If there are joys associated with having the editor nameplate on your desk at your publishing office, I'd guess that getting to write the op-ed column is right up there with such other perks as directing your staff, balancing your budget, and pleasing your board of directors.
Unlike reporters-who are supposed to report objectively but frequently suppress inconvenient facts which don't match the desired correct-think purpose (see last week's column on this subject)-editors are fully free, under Fourth Estate code of conduct rules, to opine as they see fit.
Even so, an editor can enter a credibility danger zone if the facts cited don't match facts ignored to support an opinion. Then the editor's opinion is unsupported and becomes subject to the laws of intellectual gravity just as Newton's apple fell to earth as proof of the laws of physical gravity.
Case in point: in a recent editorial in one of Vermont's weeklies, the editor argues that yes, Vermont spends more, per-pupil, than most other states in public education, but (advertising slogan) "we're worth it." (Identifications are redacted as a professional courtesy.)
"Products that have a high value cost money," according to the editor, referring to the K-12 product in Vermont (and citing the 2009 per-pupil cost of $15, 175).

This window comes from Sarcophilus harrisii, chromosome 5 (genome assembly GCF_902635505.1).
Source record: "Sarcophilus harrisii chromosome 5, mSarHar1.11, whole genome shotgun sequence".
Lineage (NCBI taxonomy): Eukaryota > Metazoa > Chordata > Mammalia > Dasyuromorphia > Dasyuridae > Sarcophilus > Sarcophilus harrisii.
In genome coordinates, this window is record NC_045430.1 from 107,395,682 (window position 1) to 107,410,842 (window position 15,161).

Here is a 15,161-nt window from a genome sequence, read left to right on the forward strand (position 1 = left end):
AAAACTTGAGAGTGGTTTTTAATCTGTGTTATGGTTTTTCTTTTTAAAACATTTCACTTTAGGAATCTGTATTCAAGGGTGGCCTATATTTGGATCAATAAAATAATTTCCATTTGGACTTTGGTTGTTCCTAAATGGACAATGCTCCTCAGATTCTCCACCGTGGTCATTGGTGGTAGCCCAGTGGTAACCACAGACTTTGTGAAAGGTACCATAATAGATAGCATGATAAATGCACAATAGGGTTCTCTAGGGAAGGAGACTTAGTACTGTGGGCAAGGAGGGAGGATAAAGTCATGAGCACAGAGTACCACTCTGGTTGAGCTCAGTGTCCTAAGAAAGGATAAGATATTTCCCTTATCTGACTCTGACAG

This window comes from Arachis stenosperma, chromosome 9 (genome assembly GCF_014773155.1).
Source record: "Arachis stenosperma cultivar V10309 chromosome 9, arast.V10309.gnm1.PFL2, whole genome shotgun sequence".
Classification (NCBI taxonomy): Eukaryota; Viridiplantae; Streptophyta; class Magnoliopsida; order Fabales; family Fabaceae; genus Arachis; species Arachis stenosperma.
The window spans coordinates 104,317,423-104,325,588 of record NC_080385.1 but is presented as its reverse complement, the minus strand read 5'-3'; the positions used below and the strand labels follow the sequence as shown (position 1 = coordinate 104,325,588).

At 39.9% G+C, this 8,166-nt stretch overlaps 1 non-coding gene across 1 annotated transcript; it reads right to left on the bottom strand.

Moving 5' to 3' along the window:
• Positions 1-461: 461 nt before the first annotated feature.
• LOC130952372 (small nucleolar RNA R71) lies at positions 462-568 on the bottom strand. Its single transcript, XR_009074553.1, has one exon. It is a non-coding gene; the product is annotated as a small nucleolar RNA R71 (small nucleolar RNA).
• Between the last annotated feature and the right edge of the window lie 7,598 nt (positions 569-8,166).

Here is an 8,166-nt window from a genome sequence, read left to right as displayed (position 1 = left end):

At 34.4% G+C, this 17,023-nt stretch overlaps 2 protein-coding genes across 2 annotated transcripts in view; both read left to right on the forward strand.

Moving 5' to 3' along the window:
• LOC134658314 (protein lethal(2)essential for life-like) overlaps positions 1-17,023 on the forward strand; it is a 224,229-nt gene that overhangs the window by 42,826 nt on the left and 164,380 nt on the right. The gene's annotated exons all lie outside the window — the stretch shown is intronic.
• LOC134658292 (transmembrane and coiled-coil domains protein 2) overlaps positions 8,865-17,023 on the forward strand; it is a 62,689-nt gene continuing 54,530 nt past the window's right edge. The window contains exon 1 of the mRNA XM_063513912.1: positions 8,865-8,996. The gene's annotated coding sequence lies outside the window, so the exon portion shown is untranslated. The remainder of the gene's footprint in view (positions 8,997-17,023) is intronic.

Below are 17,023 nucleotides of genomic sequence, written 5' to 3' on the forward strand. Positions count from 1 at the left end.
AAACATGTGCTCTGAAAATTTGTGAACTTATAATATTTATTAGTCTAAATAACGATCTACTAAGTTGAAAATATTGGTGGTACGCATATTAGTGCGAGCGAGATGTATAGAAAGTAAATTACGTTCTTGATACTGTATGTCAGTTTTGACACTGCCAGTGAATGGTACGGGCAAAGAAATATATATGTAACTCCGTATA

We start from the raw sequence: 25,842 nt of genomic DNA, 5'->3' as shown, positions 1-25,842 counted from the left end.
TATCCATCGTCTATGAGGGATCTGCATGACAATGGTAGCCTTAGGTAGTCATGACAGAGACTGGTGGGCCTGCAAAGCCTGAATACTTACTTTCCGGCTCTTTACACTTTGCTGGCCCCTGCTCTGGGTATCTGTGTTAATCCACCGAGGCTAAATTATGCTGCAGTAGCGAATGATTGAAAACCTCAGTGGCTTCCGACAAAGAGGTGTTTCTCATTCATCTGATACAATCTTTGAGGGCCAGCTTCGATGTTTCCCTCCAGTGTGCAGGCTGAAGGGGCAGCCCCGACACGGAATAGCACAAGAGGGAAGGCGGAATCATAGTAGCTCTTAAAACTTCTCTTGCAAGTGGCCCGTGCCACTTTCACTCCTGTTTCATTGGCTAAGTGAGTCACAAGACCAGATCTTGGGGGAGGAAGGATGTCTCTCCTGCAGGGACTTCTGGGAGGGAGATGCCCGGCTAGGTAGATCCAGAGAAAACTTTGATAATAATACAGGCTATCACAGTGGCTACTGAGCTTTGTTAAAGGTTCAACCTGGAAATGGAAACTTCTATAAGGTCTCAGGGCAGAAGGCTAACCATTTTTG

"Pity the states at the bottom of the heap--Utah ($6,356), Idaho (($7,092), Arizona ($7,813), Oklahoma ($7,885), Tennessee ($7,897) and Mississippi ($8,075)...," he continued, arguing that these cheap states "...will likely have to increase per-pupil spending significantly if they are to offer their youth the best possible education."
Vermont we often hear is the Education State. Indeed, public-education advocates in Vermont frequently cite the state as no. 1 or no. 2 nationwide as measured by federal (NAEP) test scores.
What they know but never cite are the unpleasant demographic/achievement score truths underlying those scores-